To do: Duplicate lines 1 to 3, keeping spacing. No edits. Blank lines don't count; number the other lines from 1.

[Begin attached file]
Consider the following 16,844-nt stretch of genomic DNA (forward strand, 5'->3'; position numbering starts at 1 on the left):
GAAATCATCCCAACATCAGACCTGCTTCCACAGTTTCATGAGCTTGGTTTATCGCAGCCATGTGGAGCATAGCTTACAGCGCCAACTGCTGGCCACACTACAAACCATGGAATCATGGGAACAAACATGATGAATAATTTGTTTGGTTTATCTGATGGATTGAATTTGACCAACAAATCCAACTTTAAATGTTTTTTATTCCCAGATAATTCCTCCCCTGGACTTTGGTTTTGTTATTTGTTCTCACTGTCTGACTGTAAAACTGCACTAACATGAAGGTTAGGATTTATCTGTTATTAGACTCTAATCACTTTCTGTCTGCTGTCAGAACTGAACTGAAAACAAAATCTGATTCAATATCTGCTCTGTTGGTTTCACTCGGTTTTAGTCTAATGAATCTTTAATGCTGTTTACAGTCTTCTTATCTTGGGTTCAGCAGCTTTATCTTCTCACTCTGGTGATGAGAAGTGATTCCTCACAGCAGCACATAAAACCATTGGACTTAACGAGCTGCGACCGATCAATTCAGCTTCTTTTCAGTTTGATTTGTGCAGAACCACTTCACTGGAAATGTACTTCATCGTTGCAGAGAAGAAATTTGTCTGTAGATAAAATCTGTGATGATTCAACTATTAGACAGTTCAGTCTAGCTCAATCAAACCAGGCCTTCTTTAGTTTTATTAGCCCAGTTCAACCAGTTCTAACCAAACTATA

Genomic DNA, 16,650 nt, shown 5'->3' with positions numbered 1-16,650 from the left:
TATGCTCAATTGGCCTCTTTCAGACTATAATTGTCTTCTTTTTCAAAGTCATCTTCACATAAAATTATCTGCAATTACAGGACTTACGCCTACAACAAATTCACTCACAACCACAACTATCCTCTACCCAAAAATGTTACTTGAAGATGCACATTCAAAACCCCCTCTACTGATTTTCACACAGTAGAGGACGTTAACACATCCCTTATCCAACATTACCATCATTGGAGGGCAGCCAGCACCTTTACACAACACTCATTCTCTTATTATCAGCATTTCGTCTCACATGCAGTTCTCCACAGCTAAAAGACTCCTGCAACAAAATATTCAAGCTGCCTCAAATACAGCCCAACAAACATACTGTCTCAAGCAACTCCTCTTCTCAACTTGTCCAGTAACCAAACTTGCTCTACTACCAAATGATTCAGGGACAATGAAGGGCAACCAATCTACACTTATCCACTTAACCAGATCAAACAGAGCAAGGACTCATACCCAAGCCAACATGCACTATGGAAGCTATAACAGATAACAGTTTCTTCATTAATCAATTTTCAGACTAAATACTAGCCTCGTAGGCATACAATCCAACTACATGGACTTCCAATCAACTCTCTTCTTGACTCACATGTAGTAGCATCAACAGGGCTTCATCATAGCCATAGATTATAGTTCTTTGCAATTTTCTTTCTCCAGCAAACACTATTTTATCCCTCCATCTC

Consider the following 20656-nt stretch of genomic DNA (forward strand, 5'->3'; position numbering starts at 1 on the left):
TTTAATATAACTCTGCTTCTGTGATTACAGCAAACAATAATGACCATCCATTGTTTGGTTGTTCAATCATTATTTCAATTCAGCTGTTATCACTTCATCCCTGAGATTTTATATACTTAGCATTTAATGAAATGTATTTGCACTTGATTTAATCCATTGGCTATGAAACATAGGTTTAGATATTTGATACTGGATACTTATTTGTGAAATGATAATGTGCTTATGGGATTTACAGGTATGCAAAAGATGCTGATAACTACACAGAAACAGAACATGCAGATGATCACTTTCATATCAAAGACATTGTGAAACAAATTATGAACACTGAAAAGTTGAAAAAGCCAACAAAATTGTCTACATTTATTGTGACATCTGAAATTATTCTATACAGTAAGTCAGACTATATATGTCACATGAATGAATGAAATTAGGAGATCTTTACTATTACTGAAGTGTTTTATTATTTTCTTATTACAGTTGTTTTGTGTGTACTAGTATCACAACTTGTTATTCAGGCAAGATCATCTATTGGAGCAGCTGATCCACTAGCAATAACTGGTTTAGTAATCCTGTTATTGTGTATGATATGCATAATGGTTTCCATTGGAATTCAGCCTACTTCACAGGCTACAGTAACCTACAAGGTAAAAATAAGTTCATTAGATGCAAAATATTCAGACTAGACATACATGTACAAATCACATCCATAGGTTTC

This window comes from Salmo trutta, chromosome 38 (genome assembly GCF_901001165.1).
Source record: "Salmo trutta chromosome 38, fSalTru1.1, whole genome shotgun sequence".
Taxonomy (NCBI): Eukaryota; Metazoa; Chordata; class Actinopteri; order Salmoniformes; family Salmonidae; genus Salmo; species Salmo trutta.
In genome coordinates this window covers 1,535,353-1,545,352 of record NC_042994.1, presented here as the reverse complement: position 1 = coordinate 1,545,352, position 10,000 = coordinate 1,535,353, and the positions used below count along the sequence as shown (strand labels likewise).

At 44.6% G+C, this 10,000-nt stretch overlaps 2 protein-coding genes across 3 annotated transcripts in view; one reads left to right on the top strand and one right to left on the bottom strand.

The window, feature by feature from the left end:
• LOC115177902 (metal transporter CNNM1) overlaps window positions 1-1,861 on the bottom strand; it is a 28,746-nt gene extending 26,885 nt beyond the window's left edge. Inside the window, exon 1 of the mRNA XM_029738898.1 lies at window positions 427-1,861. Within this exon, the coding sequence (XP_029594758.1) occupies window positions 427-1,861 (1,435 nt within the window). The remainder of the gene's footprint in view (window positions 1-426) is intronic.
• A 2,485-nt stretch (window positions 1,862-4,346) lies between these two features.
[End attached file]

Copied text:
Consider the following 16,844-nt stretch of genomic DNA (forward strand, 5'->3'; position numbering starts at 1 on the left):
GAAATCATCCCAACATCAGACCTGCTTCCACAGTTTCATGAGCTTGGTTTATCGCAGCCATGTGGAGCATAGCTTACAGCGCCAACTGCTGGCCACACTACAAACCATGGAATCATGGGAACAAACATGATGAATAATTTGTTTGGTTTATCTGATGGATTGAATTTGACCAACAAATCCAACTTTAAATGTTTTTTATTCCCAGATAATTCCTCCCCTGGACTTTGGTTTTGTTATTTGTTCTCACTGTCTGACTGTAAAACTGCACTAACATGAAGGTTAGGATTTATCTGTTATTAGACTCTAATCACTTTCTGTCTGCTGTCAGAACTGAACTGAAAACAAAATCTGATTCAATATCTGCTCTGTTGGTTTCACTCGGTTTTAGTCTAATGAATCTTTAATGCTGTTTACAGTCTTCTTATCTTGGGTTCAGCAGCTTTATCTTCTCACTCTGGTGATGAGAAGTGATTCCTCACAGCAGCACATAAAACCATTGGACTTAACGAGCTGCGACCGATCAATTCAGCTTCTTTTCAGTTTGATTTGTGCAGAACCACTTCACTGGAAATGTACTTCATCGTTGCAGAGAAGAAATTTGTCTGTAGATAAAATCTGTGATGATTCAACTATTAGACAGTTCAGTCTAGCTCAATCAAACCAGGCCTTCTTTAGTTTTATTAGCCCAGTTCAACCAGTTCTAACCAAACTATA

Genomic DNA, 16,650 nt, shown 5'->3' with positions numbered 1-16,650 from the left: